Of course, the political reality is that the 11 largest states rarely act in concert on any political question. In terms of recent presidential elections, the 11 largest states include five “red states (Texas, Florida, Ohio, North Carolina, and Georgia) and six “blue” states (California, New York, Illinois, Pennsylvania, Michigan, and New Jersey). The fact is that the big states are just about as closely divided as the rest of the country. For example, among the four largest states, the two largest Republican states (Texas and Florida) generated a total margin of 2.1 million votes for Bush, while the two largest Democratic states generated a total margin of 2.1 million votes for Kerry.

    Moreover, the notion that any candidate could win 100% of the vote in one group of states and 0% in another group of states is far-fetched. Indeed, among the 11 most populous states, the highest levels of popular support were found in the following seven non-battleground states:
    * Texas (62% Republican),
    * New York (59% Democratic),
    * Georgia (58% Republican),
    * North Carolina (56% Republican),
    * Illinois (55% Democratic),
    * California (55% Democratic), and
    * New Jersey (53% Democratic).

    In addition, the margins generated by the nation’s largest states are hardly overwhelming in relation to the 122,000,000 votes cast nationally. Among the 11 most populous states, the highest margins were the following seven non-battleground states:
    * Texas — 1,691,267 Republican
    * New York — 1,192,436 Democratic
    * Georgia — 544,634 Republican
    * North Carolina — 426,778 Republican
    * Illinois — 513,342 Democratic
    * California — 1,023,560 Democratic
    * New Jersey — 211,826 Democratic

    To put these numbers in perspective, Oklahoma (7 electoral votes) alone generated a margin of 455,000 votes for Bush in 2004 — larger than the margin generated by the 9th and 10th largest states, namely New Jersey and North Carolina (each with 15 electoral votes). Utah (5 electoral votes) alone generated a margin of 385,000 votes for Bush in 2004.Report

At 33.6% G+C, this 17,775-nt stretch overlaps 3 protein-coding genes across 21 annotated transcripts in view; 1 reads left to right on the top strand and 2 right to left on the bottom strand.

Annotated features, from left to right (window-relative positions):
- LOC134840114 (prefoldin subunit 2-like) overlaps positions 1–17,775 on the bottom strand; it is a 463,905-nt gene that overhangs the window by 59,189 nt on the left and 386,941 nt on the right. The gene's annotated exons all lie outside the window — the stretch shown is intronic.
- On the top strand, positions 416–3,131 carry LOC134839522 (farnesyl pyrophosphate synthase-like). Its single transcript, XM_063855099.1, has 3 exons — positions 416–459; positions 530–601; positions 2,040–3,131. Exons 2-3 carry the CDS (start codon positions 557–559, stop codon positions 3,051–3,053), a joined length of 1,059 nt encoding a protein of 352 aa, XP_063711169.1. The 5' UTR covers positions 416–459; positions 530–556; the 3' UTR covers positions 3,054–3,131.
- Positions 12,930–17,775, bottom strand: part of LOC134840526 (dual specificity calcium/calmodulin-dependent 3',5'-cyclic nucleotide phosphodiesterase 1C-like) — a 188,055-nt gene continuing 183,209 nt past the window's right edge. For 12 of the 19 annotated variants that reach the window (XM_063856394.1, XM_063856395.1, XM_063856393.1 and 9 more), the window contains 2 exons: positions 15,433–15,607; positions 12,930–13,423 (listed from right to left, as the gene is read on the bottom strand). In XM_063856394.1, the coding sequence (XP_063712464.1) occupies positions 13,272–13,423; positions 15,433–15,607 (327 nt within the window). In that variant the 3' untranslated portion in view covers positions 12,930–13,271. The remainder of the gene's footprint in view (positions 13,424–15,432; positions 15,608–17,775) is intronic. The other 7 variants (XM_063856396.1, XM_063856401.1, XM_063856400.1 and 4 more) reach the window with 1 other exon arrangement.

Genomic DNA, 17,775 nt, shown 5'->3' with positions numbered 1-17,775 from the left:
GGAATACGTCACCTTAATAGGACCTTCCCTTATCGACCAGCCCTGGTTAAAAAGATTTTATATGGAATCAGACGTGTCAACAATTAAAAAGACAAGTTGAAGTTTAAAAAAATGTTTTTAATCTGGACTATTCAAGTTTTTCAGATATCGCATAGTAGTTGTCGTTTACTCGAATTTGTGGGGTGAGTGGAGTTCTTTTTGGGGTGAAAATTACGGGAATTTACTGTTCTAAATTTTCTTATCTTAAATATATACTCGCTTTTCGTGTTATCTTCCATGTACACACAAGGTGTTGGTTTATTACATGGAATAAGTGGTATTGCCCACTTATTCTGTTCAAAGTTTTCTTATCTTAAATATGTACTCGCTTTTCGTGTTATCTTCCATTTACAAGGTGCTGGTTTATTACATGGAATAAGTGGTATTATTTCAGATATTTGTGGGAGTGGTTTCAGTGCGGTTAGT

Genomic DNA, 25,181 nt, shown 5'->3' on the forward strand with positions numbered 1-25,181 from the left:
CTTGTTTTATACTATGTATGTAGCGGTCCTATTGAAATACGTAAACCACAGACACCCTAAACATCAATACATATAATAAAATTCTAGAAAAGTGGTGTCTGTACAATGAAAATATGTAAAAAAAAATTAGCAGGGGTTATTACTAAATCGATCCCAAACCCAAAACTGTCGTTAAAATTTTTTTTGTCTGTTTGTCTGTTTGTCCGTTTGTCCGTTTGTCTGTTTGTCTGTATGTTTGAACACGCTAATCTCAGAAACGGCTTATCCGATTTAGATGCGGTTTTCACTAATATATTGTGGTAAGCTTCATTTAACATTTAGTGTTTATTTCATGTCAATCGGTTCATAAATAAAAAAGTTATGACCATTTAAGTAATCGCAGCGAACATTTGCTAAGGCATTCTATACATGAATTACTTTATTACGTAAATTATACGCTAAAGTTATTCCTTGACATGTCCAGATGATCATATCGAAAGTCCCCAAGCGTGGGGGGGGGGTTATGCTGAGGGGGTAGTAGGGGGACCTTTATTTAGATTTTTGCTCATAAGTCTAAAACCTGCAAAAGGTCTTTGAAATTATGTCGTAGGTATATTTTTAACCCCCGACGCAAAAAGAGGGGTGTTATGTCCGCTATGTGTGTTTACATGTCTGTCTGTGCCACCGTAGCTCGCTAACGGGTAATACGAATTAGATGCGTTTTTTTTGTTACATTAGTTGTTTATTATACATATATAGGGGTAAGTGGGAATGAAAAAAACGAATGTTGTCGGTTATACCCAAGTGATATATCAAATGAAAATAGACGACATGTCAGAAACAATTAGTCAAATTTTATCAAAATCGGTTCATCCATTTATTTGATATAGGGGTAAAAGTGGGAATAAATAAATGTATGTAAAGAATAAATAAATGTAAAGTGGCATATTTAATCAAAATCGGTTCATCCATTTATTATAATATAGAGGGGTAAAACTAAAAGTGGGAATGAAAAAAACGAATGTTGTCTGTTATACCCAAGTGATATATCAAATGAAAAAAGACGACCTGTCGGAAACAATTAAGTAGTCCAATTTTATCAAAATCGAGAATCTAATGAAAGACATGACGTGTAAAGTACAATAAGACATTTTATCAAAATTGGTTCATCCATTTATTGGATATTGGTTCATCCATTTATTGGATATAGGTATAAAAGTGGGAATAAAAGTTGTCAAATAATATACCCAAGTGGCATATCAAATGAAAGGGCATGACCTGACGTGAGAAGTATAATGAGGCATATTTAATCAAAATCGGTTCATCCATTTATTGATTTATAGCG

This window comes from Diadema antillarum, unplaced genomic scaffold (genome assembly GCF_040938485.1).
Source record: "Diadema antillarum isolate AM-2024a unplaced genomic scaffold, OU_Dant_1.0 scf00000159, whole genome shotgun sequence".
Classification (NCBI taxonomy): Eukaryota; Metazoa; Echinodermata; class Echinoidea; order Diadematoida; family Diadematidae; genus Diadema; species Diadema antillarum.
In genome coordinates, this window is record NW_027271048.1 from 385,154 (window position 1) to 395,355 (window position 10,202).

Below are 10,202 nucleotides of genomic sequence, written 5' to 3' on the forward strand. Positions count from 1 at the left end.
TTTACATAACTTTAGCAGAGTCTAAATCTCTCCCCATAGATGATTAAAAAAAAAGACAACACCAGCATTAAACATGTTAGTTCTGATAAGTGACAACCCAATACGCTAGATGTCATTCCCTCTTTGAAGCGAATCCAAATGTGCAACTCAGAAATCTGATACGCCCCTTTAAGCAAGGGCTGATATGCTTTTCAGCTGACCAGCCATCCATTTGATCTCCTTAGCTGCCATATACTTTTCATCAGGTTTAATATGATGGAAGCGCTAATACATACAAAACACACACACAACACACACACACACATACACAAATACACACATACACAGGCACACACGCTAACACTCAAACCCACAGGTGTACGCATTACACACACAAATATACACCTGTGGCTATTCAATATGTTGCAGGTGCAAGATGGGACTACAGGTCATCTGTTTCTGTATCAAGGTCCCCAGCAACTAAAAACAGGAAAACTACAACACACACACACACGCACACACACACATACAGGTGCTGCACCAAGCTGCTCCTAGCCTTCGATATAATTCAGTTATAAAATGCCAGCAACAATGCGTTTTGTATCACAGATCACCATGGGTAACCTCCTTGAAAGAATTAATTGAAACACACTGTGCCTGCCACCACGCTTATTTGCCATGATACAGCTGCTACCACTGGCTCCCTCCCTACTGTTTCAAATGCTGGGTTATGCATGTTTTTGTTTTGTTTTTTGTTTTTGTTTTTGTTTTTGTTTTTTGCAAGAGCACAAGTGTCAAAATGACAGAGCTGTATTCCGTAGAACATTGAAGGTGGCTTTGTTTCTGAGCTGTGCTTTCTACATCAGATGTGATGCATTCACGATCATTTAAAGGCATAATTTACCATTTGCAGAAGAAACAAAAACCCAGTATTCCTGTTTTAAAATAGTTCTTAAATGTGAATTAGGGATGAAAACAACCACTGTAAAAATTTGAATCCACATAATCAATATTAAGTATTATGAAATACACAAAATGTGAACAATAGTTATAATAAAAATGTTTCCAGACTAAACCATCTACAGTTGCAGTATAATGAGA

10. mvymvy says:

    When presidential candidates campaign to win the electoral votes of closely divided battleground states, such as in Ohio and Florida, under the state-by-state winner-take-all rules, the big cities in those battleground states do not receive all the attention, much less control the outcome. Cleveland and Miami certainly did not receive all the attention or control the outcome in Ohio and Florida in 2000 and 2004.

    Likewise, under a national popular vote, every vote everywhere will be equally important politically. There will be nothing special about a vote cast in a big city or big state. When every vote is equal, candidates of both parties will seek out voters in small, medium, and large towns throughout the states in order to win. A vote cast in a big city or state will be equal to a vote cast in a small state, town, or rural area.

    Another way to look at this is that there are approximately 300 million Americans. The population of the top five cities (New York, Los Angeles, Chicago, Houston and Philadelphia) is only 6% of the population of the United States and the population of the top 50 cities is only 19% of the population of the United States. Even if one makes the far-fetched assumption that a candidate could win 100% of the votes in the nation’s top five cities, he would only have won 6% of the national vote.

    Further evidence of the way a nationwide presidential campaign would be run comes from the way that national advertisers conduct nationwide sales campaigns. National advertisers seek out customers in small, medium, and large towns of every small, medium, and large state. National advertisers do not advertise only in big cities. Instead, they go after every single possible customer, regardless of where the customer is located. National advertisers do not write off Indiana or Illinois merely because their competitor has an 8% lead in sales in those states. And, a national advertiser with an 8%-edge over its competitor does not stop trying to make additional sales in Indiana or Illinois merely because they are in the lead.Report

    • North in reply to mvymvy says:

      Yes all the votes would be equal, but the panders wouldn’t be. An advertising dollar or a campaign promise that impacted the views of say densely packed New Yorkers would be much more effective than a dollar or promise geared to the views of the people living in say upstate Minnesota. Campaigns could become ruled by what the population cores preferred and would move on, then the rural areas could take it or leave it but the rural populations are so diffuse and diverse that they would require much more money and attention per vote to gather the same support as a core region would.

      Again likely that would result in a much more liberal presidential race than we have now. Or it may well. Certainly you’d see an end to presidents who campaigned very strongly in favor of agricultural subsidies (though I suppose the primary process would continue to tug them in that direction to cater to Iowa and NH).Report

      • Kyle in reply to North says:

        It would be liberal because the cities are almost uniformly socially liberal, but then again, I don’t think Pat Roberts or Sam Brownback are contenders in the system we have now…